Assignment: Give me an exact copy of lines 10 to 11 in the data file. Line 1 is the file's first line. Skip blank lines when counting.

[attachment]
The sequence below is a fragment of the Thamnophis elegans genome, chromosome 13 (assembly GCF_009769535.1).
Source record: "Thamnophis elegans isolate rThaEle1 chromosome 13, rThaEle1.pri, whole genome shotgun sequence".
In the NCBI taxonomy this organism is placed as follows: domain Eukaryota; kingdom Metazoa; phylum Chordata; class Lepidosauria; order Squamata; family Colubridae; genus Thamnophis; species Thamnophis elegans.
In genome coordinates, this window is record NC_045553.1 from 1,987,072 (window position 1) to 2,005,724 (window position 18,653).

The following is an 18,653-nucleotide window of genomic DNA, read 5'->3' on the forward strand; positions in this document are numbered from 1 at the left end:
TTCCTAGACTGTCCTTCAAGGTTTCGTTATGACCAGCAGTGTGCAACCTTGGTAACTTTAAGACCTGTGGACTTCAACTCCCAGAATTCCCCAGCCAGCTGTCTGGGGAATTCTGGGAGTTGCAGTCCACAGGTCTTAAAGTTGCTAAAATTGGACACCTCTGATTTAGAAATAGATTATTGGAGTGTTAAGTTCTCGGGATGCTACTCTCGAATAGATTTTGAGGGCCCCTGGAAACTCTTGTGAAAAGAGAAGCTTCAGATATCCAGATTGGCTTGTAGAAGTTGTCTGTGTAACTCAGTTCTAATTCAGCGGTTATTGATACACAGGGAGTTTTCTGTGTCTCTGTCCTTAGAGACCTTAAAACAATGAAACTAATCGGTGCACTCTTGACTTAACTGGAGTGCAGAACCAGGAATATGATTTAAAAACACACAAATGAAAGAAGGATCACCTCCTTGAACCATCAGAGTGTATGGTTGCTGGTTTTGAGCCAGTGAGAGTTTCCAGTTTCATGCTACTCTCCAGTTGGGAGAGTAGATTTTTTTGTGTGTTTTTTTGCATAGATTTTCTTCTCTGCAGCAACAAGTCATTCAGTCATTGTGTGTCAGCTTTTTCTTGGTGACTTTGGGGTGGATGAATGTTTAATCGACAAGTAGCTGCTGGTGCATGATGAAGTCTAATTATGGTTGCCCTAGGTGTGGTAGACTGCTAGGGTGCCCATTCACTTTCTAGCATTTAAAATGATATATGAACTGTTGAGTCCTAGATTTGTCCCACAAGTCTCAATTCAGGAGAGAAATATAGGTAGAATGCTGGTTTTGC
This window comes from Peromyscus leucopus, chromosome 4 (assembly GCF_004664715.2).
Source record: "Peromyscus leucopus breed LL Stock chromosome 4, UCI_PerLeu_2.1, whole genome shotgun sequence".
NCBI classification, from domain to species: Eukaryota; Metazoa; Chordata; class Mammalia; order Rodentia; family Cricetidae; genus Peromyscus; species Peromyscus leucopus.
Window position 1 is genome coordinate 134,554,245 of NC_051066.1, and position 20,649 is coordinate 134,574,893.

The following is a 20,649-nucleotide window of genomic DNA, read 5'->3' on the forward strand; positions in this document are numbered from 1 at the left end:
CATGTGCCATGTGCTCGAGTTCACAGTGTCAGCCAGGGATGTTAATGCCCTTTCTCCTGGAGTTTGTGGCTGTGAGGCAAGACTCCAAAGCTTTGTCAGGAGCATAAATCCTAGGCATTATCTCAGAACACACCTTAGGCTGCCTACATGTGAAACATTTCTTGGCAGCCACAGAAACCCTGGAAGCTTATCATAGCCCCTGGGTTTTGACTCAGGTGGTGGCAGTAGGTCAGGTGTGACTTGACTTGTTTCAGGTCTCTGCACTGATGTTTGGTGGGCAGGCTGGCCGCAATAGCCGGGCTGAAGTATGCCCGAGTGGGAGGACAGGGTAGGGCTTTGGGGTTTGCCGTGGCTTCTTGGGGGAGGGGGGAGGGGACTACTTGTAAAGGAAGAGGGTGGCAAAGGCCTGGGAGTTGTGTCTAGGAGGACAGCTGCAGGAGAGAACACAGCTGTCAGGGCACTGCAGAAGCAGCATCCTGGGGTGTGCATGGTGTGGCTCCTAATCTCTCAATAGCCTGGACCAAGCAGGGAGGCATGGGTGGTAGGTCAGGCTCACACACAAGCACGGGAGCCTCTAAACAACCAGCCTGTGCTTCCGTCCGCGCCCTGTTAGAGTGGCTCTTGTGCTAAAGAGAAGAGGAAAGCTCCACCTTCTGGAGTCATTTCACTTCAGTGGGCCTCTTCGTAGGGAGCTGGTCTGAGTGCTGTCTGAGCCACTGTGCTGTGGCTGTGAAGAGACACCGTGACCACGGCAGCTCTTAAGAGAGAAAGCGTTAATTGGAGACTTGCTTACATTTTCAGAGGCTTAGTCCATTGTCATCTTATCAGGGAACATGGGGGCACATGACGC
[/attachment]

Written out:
Window position 1 is genome coordinate 134,554,245 of NC_051066.1, and position 20,649 is coordinate 134,574,893.

The following is a 20,649-nucleotide window of genomic DNA, read 5'->3' on the forward strand; positions in this document are numbered from 1 at the left end: